Gel candles are an extremely popular and versatile type of candle. They allow for a lot of artistic possibility. One popular gel candle creation you've probably seen is the "Fruit Preserve." This is where a jelly jar is filled with wax fruit inserts (shown right), then filled with gel. You can even create champagne glasses, beer mugs and other "drink" candle creations with gel. In some respects, gel can be easier to learn with than most candle materials. It's important to know the requirements and properties of gel,
however, before you venture into the process.
Gel, as previously defined by Penreco and now Calumet, is:
A specially selected, processed mineral oil that is gelled with copolymers that give them a clear rubbery texture. Similar to traditional wax candles, clear gel candles are commonly produced from a hydrocarbon base stock.
Instructions for Selecting the Proper Gel
The selection of the proper gel is limited to three different densities. The determination of the proper gel for your application will be dependent upon the type of gel candle you will be making and how much fragrance will be used.
The low density (Candlewic's CG-1) is generally suited for gel candles with 0-3% fragrance loads. Generally, the low density can be poured at lower temperatures, ideally 195°-205°F.
- The medium density (Candlewic's CG-2) is generally suited for candles with 3-5% fragrance. This density is a good gel for embedding many of the wax inserts. This particular gel is quickly becoming the most popular gel.
- The high density (Candlewic's CG-3) is best suited when embedding heavier wax inserts and higher scent loads.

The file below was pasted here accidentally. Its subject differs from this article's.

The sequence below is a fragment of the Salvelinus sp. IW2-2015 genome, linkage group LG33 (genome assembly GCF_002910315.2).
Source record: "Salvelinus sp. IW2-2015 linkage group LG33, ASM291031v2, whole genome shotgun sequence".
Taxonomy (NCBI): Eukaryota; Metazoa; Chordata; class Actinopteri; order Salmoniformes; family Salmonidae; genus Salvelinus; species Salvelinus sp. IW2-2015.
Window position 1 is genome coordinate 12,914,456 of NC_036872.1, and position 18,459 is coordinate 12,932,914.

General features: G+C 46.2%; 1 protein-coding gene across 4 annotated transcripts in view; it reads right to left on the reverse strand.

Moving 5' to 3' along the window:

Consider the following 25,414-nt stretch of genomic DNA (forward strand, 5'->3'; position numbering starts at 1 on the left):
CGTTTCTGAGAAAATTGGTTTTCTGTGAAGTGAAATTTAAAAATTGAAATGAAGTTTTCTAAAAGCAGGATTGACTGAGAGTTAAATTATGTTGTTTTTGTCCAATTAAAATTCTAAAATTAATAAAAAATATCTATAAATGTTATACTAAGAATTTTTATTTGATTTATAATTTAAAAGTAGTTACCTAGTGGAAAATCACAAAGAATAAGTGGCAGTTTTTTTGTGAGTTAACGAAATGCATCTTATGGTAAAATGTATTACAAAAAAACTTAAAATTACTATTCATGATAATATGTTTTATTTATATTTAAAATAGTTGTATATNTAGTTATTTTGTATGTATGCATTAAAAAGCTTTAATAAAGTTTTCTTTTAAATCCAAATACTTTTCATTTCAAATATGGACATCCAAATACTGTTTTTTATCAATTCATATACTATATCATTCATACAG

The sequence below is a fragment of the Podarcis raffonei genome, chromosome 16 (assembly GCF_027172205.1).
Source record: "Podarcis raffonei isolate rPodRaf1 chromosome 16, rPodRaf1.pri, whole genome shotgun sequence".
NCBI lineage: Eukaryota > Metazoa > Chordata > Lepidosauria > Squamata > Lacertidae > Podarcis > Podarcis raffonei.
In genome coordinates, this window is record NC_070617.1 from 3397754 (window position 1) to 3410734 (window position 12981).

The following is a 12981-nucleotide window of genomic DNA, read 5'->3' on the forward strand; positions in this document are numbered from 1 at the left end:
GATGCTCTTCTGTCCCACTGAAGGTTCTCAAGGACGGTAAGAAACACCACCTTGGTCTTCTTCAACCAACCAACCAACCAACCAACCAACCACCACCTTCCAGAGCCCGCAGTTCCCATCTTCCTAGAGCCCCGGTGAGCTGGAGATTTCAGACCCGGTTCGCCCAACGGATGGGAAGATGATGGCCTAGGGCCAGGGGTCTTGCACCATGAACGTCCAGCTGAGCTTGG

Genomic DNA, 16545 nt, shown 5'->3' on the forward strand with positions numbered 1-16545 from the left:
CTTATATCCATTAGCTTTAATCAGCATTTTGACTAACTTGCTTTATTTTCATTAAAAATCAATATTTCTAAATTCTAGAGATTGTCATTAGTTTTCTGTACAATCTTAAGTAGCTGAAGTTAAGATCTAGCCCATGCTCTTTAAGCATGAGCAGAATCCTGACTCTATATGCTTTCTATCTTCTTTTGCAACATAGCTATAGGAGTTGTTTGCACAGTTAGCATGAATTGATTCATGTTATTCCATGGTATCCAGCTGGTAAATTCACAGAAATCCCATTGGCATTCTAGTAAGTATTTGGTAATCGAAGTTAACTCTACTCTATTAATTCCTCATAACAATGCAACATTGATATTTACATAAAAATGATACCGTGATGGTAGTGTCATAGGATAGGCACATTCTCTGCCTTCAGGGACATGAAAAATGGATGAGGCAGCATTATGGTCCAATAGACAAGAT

When making gel candles there are no additives needed, and in most instances, anything you add to the gel, including fragrance sometimes, can cloud the finished product.
Safety Precautions for Making Gel Candles
Before making gel candles for resale it is important that you review all of the safety precautions for manufacturing these candles. These safety precautions include, but are not limited to, the following:
- Must use fragrances that are non-polar. (If you are not sure, check with your fragrance supplier)
- Fragrances must have a flash point higher then 170° F
- Proper wick selection is critical. In some instances you may want to undersize your wick. This can create a unique "glowing" effect as the candle burns. It is important to test burn wicks in all your containers.
- A wick assembly should have a wick base that has a 9mm neck.
- Depending upon density, do not go over the recommended percent usage for fragrance.
- Always have burning instructions.
- Make sure gel embeds are not flammable. (It can be surprising at times what objects are flammable.)
One of the most intriguing aspects of the gel candle is its endless ability to create new and interesting designs. The gel candle has brought a whole new level of "art" to candle making. Glass containers filled with "scenes" and other designs make this product as popular as ever.
Want to know more? Check out our Gel Candle Making Tips for Beginners.